Thursday, 4 May 2017

Malaria in Pregnancy

Malaria is one of the most common illnesses in sub-Saharan Africa and it has been described as endemic. Malaria is caused by the transmission of plasmodium falciparum by mosquitoes. Though preventable, around 125 million pregnancies are at risk of malaria every year, and about 200,000 babies die as a result.1

In an endemic region, adults acquire immunity but pregnant women are particularly vulnerable especially if it is their first pregnancy, so adding prevention and treatment of malaria to antenatal care is very important.
The symptoms of malaria in pregnancy vary depending on levels of acquired immunity in the region and malaria transmission intensity. In endemic areas, there may be no symptoms but the parasites may be present in the placenta and cause maternal anemia, a condition in which the red cells in the blood are insufficient.
 Common symptoms of malaria are headache, chills, high fever, and vomiting. These symptoms usually show 10 to 15 days after being bitten. If left untreated, malaria can cause complications like bleeding, enlargement of the spleen, and kidney failure. There is also a great risk of stillbirth, miscarriage, and low birth weight babies. A blood test will confirm the presence of malaria.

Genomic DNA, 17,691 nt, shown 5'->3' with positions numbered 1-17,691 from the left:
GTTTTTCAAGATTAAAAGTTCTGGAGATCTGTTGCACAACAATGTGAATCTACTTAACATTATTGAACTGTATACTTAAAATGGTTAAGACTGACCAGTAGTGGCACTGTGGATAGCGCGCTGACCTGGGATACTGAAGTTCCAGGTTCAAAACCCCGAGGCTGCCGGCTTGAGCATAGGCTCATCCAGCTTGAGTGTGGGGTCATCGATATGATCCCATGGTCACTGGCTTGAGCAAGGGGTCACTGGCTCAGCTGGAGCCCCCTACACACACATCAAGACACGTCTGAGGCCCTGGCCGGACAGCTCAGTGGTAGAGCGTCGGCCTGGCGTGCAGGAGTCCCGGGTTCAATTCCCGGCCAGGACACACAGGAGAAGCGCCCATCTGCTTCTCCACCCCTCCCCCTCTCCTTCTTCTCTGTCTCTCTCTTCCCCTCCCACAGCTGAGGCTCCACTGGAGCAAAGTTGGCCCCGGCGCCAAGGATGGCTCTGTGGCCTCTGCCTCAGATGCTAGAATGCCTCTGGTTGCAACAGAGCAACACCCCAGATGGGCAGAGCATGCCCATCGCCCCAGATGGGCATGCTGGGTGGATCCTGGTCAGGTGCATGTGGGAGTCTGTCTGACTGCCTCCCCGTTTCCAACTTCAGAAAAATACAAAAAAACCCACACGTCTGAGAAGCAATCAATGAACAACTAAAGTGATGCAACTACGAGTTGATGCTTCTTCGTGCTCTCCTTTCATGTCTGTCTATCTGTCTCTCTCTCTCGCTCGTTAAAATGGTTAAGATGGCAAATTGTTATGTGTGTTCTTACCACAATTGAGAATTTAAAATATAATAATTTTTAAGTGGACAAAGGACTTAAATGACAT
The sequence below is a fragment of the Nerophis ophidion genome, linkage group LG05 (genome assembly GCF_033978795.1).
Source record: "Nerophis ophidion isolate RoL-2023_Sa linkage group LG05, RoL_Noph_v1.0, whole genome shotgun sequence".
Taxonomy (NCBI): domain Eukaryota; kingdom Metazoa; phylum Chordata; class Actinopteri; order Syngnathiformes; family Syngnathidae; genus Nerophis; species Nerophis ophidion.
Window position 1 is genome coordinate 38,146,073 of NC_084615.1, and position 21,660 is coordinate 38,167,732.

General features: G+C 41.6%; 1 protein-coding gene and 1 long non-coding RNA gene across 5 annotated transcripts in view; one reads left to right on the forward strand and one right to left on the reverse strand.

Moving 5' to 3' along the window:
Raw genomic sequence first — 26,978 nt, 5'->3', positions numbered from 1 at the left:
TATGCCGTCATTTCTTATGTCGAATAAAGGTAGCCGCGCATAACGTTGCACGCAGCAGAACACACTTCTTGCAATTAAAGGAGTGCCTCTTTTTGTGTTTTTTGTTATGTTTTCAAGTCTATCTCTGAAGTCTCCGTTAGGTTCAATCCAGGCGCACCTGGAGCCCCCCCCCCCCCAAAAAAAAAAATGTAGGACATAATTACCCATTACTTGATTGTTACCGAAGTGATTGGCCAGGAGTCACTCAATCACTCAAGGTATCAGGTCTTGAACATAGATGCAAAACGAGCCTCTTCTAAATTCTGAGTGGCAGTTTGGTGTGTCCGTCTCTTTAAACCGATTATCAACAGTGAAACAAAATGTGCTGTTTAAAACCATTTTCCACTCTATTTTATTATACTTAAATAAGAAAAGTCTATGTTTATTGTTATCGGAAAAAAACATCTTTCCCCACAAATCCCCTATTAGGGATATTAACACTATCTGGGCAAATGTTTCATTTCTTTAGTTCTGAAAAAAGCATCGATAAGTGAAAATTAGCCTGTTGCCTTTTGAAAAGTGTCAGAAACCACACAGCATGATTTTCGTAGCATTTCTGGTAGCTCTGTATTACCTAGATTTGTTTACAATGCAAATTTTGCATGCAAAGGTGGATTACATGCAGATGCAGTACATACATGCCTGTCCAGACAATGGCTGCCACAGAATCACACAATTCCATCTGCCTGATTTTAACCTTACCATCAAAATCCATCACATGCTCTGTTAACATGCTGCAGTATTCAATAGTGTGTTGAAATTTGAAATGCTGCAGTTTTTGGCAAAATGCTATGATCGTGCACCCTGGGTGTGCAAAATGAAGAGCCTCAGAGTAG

Malaria can be prevented by reducing the presence of mosquitoes in the environment since they are the transmitters of the disease. Keeping the surroundings free of mosquito breeding grounds like stagnant water and dirty drains will help. In addition, the World Health Organization recommends the following:

·        sleeping under long-lasting insecticidal nets (LLINs);

·        intermittent preventive treatment in pregnancy with the suitable antimalarial drug administered by a doctor;

·        contact a doctor immediately any symptoms are noticed for prompt diagnosis and treatment;

·        use of iron and folic acid supplements as part of antenatal care.

1. Dellicour Set al. Quantifying the Number of Pregnancies at Risk of Malaria in 2007: A Demographic Study. PLoS Med 7(1):e1000221 (2010)

2. WHO: A Strategic Framework for Malaria Prevention and Control during Pregnancy in the Africa Region.

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